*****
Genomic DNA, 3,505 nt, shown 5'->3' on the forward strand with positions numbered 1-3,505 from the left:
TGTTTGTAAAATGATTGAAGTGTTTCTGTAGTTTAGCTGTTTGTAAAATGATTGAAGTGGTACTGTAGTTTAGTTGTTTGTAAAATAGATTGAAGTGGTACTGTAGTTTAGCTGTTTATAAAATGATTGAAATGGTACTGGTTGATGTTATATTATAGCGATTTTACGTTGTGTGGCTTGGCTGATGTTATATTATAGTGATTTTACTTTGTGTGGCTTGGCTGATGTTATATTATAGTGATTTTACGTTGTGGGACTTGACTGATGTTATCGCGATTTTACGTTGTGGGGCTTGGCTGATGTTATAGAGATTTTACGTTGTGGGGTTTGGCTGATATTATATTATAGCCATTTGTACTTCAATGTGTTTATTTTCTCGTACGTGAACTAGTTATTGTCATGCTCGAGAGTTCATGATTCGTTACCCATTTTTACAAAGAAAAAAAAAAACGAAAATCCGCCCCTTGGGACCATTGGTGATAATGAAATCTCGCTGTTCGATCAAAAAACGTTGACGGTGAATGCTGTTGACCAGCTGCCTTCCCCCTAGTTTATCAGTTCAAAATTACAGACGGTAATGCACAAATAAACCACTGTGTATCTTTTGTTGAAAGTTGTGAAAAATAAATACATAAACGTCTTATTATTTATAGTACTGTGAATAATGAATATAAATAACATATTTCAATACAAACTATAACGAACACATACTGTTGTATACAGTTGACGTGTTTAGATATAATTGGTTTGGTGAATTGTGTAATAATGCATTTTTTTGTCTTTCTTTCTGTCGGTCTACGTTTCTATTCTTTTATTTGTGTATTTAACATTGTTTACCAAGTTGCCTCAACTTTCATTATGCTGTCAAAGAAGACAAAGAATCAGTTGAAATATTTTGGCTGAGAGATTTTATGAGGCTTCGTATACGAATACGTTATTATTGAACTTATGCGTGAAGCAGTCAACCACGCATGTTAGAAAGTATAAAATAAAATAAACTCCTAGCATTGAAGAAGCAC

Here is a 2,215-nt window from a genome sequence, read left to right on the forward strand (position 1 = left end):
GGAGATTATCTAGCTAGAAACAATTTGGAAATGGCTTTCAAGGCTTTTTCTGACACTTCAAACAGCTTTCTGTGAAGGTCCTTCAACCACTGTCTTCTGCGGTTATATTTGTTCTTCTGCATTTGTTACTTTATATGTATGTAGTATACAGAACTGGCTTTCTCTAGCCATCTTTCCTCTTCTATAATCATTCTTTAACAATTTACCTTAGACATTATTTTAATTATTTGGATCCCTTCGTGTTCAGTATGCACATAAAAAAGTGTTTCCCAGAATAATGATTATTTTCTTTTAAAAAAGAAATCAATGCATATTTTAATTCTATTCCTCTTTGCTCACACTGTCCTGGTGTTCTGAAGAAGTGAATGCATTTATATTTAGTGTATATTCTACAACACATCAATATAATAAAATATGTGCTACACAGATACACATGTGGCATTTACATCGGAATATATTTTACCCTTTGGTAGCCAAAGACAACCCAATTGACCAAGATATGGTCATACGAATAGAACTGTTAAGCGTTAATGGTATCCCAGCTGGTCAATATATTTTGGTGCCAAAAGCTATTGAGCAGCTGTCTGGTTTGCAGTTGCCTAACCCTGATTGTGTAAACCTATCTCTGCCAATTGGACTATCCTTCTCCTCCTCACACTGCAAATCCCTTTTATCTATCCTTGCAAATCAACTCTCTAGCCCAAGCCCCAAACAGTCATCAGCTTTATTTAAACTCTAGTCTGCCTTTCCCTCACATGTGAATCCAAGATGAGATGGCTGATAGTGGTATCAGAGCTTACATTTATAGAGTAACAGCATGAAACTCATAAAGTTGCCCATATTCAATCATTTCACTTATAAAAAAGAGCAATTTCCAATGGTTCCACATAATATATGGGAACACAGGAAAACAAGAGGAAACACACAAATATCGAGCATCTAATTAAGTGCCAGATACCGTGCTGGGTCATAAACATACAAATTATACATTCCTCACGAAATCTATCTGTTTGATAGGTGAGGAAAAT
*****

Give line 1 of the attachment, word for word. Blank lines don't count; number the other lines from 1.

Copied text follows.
Genomic DNA, 3,505 nt, shown 5'->3' on the forward strand with positions numbered 1-3,505 from the left: